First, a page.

Action Taken on Linux Trademark
Members of the LINUX community have been up in arms during the past six months over the efforts on an individual named William R. Della Croce, Jr. from the Boston area to collect 10% royalties on sales from businesses marketing Linux products. He bases his written demands on a US trademark which he claims to hold on the name “LINUX” for a computer operating system. He, in fact, holds such a registered trademark, based on his claim made under penalty of perjury that he is the owner and first user of the mark for operating systems, and that he was not aware in 1994 or 1995 of any other person who might claim or be using this name and mark for an operating system. This claim is absurd on its face.
A group of companies (Workgroup Solutions, Inc, a Colorado corporation; Yggdrasil Computing, Inc., a California corporation; Specialized Systems Consultants, Inc., doing business as Linux Journal, a Washington corporation; Linux International, a New Hampshire unincoroprated association, and Linus Torvalds, have retained an internationally known software industry attorney, G. Gervaise Davis III, of the Davis & Schroeder law firm in Monterey, CA to seek cancellation of this registration on the grounds that it is fraudulent and obtained under false pretenses. Mr. Davis and his firm are handling the case on a vastly reduced fee basis, because of their long standing relationship with the U.S. software industry. Davis was the original attorney for Gary Kildall and Digital Research of CP/M fame in the 1980s.
A Petition to Cancel was in fact filed with the Trademark Trial and Appeals Board in Washinton, DC. on November 27, 1996, detailing the improper actions of Della Croce and setting out the true facts with a number of exhibits and attachments. Mr. Davis advises us that we can expect to have further steps taken by TTAB, under their complex procedural rules over the next few months. TTAB will first notify Della Croce of the filing and permit him time to respond, then evidence can be collected and depositions taken, and then the parties can file briefs and other responses. Often these cases take more than a year to be resolved by a TTAB decision.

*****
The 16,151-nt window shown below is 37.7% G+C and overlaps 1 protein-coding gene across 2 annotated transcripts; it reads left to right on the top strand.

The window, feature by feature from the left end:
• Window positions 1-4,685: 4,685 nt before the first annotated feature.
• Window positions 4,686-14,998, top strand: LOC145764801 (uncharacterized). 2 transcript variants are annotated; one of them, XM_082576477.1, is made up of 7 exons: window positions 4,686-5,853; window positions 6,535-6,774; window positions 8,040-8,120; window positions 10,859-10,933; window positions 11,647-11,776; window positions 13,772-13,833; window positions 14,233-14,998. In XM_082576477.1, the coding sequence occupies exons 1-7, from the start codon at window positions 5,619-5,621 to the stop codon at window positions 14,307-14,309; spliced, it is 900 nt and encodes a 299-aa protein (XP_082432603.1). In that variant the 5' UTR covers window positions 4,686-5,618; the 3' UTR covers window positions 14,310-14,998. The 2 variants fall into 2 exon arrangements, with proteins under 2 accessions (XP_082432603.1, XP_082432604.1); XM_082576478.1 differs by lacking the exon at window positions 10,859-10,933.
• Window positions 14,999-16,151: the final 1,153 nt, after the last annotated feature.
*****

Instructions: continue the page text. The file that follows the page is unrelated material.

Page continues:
All of our industry is fully aware that Linus Torvalds developed Linux and that it has become one of the world's most popular operating systems during the past six years. The participants in this proceeding expect the TTAB to cancel the registration, after hearing and seeing the massive evidence demonstrating that Della Croce had no conceiveable legal basis for his claim to the mark.
The petition itself is available on SSC's web site and Mr. Davis' law firm at www.iplawyers.com. We urge that interested persons read it, and distribute it and this message to all members of the LINUX community so that they will be aware of what is being done about this outrageous trademark claim. We will try to keep everyone posted on developments in the case through user groups and webpages.
We will continue to keep you updated on the happenings in this action. Check out the Hot Linux News button at http://www.ssc.com/lj/ for the latest updates.
[I will let this posting by Linus stand on its own]
From: firstname.lastname@example.org.Helsinki.FI (Linus Torvalds) Date: 1996/12/09 Organization: University of Helsinki Newsgroups: comp.os.linux.announce
AP/STT. Helsinki, Dec 5th, 6:22 AM. For immediate release.
In order to allay fears about the continuity of the Linux project, Linus Torvalds together with his manager Tove Monni have released “Linus v2.0”, affectionately known as “Kernel Hacker—The Next Generation”.
Linux stock prices on Wall Street rose sharply after the announcement; as one well-known analyst who wishes to remain anonymous says—“It shows a long-term commitment, and while we expect a short-term decrease in productivity, we feel that this solidifies the development in the long run”.
Other analysts downplay the importance of the event, and claim that just about anybody could have done it. “I'm glad somebody finally told them about the birds and the bees" one sceptic comments cryptically. But even the skeptics agree that it is an interesting turn of events.
Others bring up other issues with the new version—“I'm especially intrigued by the fact that the new version is female, and look forward to seeing what the impact of that will be on future development. Will Red Hat Linux change to Pink Hat Linux, for example?”